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CD driver reads causes error by reading too far ahead



summary: reading from a CD block device generates spurious errors near
the end.  These errors prevent reasonable tasks from being done.

I think that this behaviour is new with LINUX 2.6.  I'm using Fedora
Core 3 with kernel 2.6.10-1.770_FC3 on x86_64.


I burned a CD from a .iso (you may ignore the details):

    I used Fedora core 3's Nautilus desktop to burn (rightclick on .iso,
    choose "Write to Disc...").
    -rw-rw-r--  1 hugh hugh  582391808 Feb  4 19:37 w2k3sp1_1433_usa_x64fre_pro.iso

I attempt to check the result.  I moved the burnt CD to another drive, then
used the command
	cmp w2k3sp1_1433_usa_x64fre_pro.iso /dev/hdd
to test the result.

I got what looks like failure:
	cmp: /dev/hdd: Input/output error

[I later tried the same test on Fedora Core 1 with a 2.4 kernel.  The
drive tested as correct (using device /dev/scd0).]


Let's investigate the error:

dmesg of error:
    hdd: media error (bad sector): status=0x51 { DriveReady SeekComplete Error }
    hdd: media error (bad sector): error=0x30
    ide: failed opcode was 100
    ATAPI device hdd:
      Error: Medium error -- (Sense key=0x03)
      Unrecovered read error -- (asc=0x11, ascq=0x00)
      The failed "Read 10" packet command was: 
      "28 00 00 04 56 b4 00 00 21 00 00 00 00 00 00 00 "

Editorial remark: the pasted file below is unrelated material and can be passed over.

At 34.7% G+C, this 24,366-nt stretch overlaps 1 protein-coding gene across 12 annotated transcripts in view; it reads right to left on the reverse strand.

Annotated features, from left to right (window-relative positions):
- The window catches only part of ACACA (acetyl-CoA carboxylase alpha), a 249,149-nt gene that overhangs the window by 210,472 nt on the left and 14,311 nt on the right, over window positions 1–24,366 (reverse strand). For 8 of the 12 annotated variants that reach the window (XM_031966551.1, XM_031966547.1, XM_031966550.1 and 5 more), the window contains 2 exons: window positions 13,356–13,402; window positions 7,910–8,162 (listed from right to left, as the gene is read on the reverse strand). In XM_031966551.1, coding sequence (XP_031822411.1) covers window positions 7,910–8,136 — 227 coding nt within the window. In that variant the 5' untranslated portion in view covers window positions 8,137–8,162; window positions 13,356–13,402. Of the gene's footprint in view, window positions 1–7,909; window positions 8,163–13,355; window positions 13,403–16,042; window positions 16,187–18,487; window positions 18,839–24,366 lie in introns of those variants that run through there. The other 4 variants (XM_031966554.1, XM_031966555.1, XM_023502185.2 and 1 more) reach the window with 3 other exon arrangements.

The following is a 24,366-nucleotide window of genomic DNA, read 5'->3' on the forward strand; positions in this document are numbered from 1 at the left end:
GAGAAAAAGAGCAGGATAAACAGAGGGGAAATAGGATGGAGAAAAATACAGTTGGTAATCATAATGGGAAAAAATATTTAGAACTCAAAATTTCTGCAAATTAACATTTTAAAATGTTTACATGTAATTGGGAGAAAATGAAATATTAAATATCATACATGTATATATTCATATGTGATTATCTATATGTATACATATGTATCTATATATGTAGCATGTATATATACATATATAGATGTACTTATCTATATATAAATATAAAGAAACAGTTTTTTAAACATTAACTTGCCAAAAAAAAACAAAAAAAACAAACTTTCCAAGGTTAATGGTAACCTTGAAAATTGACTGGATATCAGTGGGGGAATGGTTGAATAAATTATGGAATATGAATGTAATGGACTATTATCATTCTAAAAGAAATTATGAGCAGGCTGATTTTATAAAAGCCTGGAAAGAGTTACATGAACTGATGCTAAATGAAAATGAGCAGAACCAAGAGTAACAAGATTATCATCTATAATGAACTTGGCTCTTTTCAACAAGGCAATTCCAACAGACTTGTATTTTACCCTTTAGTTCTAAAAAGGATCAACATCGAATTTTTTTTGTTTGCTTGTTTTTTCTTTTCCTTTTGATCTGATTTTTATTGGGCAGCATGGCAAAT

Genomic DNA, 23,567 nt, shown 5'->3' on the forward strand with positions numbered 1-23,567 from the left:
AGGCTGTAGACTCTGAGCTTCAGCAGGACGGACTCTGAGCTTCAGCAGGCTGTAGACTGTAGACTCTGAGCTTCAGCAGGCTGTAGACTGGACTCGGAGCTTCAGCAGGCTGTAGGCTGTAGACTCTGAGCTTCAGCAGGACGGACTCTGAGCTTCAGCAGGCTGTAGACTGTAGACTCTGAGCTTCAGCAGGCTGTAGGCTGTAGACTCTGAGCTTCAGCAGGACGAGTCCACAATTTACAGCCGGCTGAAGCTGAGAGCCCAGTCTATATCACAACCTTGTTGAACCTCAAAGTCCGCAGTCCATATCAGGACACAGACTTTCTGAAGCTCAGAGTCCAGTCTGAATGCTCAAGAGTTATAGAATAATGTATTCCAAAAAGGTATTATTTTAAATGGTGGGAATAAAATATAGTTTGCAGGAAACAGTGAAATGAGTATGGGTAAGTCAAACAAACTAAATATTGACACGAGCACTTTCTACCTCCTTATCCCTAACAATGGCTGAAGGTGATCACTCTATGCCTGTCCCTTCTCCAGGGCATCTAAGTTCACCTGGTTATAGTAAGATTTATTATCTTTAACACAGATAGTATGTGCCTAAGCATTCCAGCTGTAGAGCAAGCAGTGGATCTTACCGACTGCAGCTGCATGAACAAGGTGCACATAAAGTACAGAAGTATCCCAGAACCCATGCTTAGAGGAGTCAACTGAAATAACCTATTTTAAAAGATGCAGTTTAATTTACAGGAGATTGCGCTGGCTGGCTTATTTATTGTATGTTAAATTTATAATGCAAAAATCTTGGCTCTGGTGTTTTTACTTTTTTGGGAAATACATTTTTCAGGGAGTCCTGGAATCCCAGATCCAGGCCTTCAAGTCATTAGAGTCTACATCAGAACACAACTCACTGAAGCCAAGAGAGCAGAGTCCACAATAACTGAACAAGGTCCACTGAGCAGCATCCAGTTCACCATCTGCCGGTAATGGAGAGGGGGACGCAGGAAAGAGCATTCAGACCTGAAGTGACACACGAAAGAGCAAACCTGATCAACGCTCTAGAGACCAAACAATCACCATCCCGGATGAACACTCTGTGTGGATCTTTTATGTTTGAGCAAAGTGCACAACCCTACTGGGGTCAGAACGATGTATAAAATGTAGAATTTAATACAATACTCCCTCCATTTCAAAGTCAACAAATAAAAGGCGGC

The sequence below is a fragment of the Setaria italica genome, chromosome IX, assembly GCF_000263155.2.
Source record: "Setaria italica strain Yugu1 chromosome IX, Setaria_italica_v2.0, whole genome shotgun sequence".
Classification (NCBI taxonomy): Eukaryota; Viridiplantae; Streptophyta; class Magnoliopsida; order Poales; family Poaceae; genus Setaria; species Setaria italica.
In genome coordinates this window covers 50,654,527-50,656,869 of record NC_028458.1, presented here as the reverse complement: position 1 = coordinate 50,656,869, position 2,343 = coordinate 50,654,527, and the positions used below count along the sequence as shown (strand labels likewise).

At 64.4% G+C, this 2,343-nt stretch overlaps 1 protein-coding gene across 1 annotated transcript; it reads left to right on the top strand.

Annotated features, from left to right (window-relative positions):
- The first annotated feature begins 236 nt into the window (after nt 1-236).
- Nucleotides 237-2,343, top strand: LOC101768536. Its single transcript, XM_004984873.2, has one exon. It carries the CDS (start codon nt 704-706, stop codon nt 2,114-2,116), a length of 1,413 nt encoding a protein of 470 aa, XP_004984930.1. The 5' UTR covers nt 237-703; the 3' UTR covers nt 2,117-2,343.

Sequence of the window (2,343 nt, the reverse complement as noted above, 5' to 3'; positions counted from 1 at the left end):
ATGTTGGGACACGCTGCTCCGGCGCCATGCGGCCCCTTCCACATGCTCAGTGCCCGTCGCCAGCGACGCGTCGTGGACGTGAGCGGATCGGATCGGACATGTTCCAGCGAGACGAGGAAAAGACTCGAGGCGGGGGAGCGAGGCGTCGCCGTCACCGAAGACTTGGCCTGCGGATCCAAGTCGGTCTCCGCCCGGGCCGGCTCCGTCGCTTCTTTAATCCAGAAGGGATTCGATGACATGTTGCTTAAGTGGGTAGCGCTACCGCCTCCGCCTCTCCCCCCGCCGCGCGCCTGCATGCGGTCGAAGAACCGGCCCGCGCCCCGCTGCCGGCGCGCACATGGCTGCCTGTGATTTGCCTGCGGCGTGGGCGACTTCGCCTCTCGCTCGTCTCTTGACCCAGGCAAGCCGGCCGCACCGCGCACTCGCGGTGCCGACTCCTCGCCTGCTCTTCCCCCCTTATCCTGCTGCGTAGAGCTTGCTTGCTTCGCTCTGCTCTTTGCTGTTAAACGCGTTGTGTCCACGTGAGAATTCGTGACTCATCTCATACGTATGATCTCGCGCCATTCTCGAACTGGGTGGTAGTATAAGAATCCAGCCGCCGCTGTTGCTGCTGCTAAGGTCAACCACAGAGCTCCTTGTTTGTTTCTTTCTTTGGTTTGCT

end_request: I/O error, dev hdd, sector 1137360
    Buffer I/O error on device hdd, logical block 284340
    Buffer I/O error on device hdd, logical block 284341
    Buffer I/O error on device hdd, logical block 284342
    Buffer I/O error on device hdd, logical block 284343
    Buffer I/O error on device hdd, logical block 284344
    Buffer I/O error on device hdd, logical block 284345
    Buffer I/O error on device hdd, logical block 284346
    Buffer I/O error on device hdd, logical block 284347
    Buffer I/O error on device hdd, logical block 284348
    Buffer I/O error on device hdd, logical block 284349
    Buffer I/O error on device hdd, logical block 284350
    Buffer I/O error on device hdd, logical block 284351
    Buffer I/O error on device hdd, logical block 284352
    Buffer I/O error on device hdd, logical block 284353
    Buffer I/O error on device hdd, logical block 284354
    Buffer I/O error on device hdd, logical block 284355
    Buffer I/O error on device hdd, logical block 284356
    Buffer I/O error on device hdd, logical block 284357
    Buffer I/O error on device hdd, logical block 284358
    Buffer I/O error on device hdd, logical block 284359
    Buffer I/O error on device hdd, logical block 284360
    Buffer I/O error on device hdd, logical block 284361
    Buffer I/O error on device hdd, logical block 284362
    Buffer I/O error on device hdd, logical block 284363
    Buffer I/O error on device hdd, logical block 284364
    Buffer I/O error on device hdd, logical block 284365
    Buffer I/O error on device hdd, logical block 284366
    Buffer I/O error on device hdd, logical block 284367
    Buffer I/O error on device hdd, logical block 284368
    Buffer I/O error on device hdd, logical block 284369